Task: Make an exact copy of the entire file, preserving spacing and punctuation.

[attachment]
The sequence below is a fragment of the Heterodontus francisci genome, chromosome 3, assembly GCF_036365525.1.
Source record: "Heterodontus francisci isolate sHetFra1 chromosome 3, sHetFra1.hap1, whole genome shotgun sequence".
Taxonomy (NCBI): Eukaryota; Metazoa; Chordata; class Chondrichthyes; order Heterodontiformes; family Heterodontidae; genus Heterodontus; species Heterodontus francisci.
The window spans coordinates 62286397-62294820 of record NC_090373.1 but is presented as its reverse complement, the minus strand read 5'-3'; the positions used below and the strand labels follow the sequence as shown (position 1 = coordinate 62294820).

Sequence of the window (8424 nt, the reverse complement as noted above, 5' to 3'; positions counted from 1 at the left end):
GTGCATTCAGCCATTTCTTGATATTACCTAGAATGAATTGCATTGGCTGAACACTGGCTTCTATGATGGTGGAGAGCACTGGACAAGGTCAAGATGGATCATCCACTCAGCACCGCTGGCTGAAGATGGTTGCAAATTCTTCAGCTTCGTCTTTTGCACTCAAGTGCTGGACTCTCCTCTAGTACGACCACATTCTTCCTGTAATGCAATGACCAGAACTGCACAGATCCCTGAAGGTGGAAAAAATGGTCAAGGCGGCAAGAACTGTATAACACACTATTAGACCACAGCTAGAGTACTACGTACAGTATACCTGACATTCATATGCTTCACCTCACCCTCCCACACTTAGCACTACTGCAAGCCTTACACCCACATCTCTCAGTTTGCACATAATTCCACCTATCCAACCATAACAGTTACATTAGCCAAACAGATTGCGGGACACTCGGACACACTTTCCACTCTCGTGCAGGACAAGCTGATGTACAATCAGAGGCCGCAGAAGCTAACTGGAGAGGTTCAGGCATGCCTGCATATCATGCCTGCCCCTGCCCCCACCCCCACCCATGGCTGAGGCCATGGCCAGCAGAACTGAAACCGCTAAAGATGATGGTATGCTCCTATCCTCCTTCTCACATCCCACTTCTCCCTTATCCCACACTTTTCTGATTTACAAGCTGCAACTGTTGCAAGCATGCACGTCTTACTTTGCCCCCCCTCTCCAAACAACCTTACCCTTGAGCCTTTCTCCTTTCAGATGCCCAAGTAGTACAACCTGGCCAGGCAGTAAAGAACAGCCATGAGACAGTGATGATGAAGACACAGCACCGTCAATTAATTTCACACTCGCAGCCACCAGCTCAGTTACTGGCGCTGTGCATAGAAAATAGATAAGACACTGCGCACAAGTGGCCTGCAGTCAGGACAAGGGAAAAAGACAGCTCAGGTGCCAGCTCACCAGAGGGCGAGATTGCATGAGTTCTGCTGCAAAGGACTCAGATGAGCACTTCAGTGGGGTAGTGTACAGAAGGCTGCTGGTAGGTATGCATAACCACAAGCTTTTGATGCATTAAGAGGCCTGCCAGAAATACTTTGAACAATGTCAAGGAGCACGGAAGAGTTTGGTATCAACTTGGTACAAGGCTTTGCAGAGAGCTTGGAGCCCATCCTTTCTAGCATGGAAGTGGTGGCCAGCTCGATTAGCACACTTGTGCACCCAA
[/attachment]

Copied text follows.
The sequence below is a fragment of the Heterodontus francisci genome, chromosome 3, assembly GCF_036365525.1.
Source record: "Heterodontus francisci isolate sHetFra1 chromosome 3, sHetFra1.hap1, whole genome shotgun sequence".
Taxonomy (NCBI): Eukaryota; Metazoa; Chordata; class Chondrichthyes; order Heterodontiformes; family Heterodontidae; genus Heterodontus; species Heterodontus francisci.
The window spans coordinates 62286397-62294820 of record NC_090373.1 but is presented as its reverse complement, the minus strand read 5'-3'; the positions used below and the strand labels follow the sequence as shown (position 1 = coordinate 62294820).

Sequence of the window (8424 nt, the reverse complement as noted above, 5' to 3'; positions counted from 1 at the left end):
GTGCATTCAGCCATTTCTTGATATTACCTAGAATGAATTGCATTGGCTGAACACTGGCTTCTATGATGGTGGAGAGCACTGGACAAGGTCAAGATGGATCATCCACTCAGCACCGCTGGCTGAAGATGGTTGCAAATTCTTCAGCTTCGTCTTTTGCACTCAAGTGCTGGACTCTCCTCTAGTACGACCACATTCTTCCTGTAATGCAATGACCAGAACTGCACAGATCCCTGAAGGTGGAAAAAATGGTCAAGGCGGCAAGAACTGTATAACACACTATTAGACCACAGCTAGAGTACTACGTACAGTATACCTGACATTCATATGCTTCACCTCACCCTCCCACACTTAGCACTACTGCAAGCCTTACACCCACATCTCTCAGTTTGCACATAATTCCACCTATCCAACCATAACAGTTACATTAGCCAAACAGATTGCGGGACACTCGGACACACTTTCCACTCTCGTGCAGGACAAGCTGATGTACAATCAGAGGCCGCAGAAGCTAACTGGAGAGGTTCAGGCATGCCTGCATATCATGCCTGCCCCTGCCCCCACCCCCACCCATGGCTGAGGCCATGGCCAGCAGAACTGAAACCGCTAAAGATGATGGTATGCTCCTATCCTCCTTCTCACATCCCACTTCTCCCTTATCCCACACTTTTCTGATTTACAAGCTGCAACTGTTGCAAGCATGCACGTCTTACTTTGCCCCCCCTCTCCAAACAACCTTACCCTTGAGCCTTTCTCCTTTCAGATGCCCAAGTAGTACAACCTGGCCAGGCAGTAAAGAACAGCCATGAGACAGTGATGATGAAGACACAGCACCGTCAATTAATTTCACACTCGCAGCCACCAGCTCAGTTACTGGCGCTGTGCATAGAAAATAGATAAGACACTGCGCACAAGTGGCCTGCAGTCAGGACAAGGGAAAAAGACAGCTCAGGTGCCAGCTCACCAGAGGGCGAGATTGCATGAGTTCTGCTGCAAAGGACTCAGATGAGCACTTCAGTGGGGTAGTGTACAGAAGGCTGCTGGTAGGTATGCATAACCACAAGCTTTTGATGCATTAAGAGGCCTGCCAGAAATACTTTGAACAATGTCAAGGAGCACGGAAGAGTTTGGTATCAACTTGGTACAAGGCTTTGCAGAGAGCTTGGAGCCCATCCTTTCTAGCATGGAAGTGGTGGCCAGCTCGATTAGCACACTTGTGCACCCAA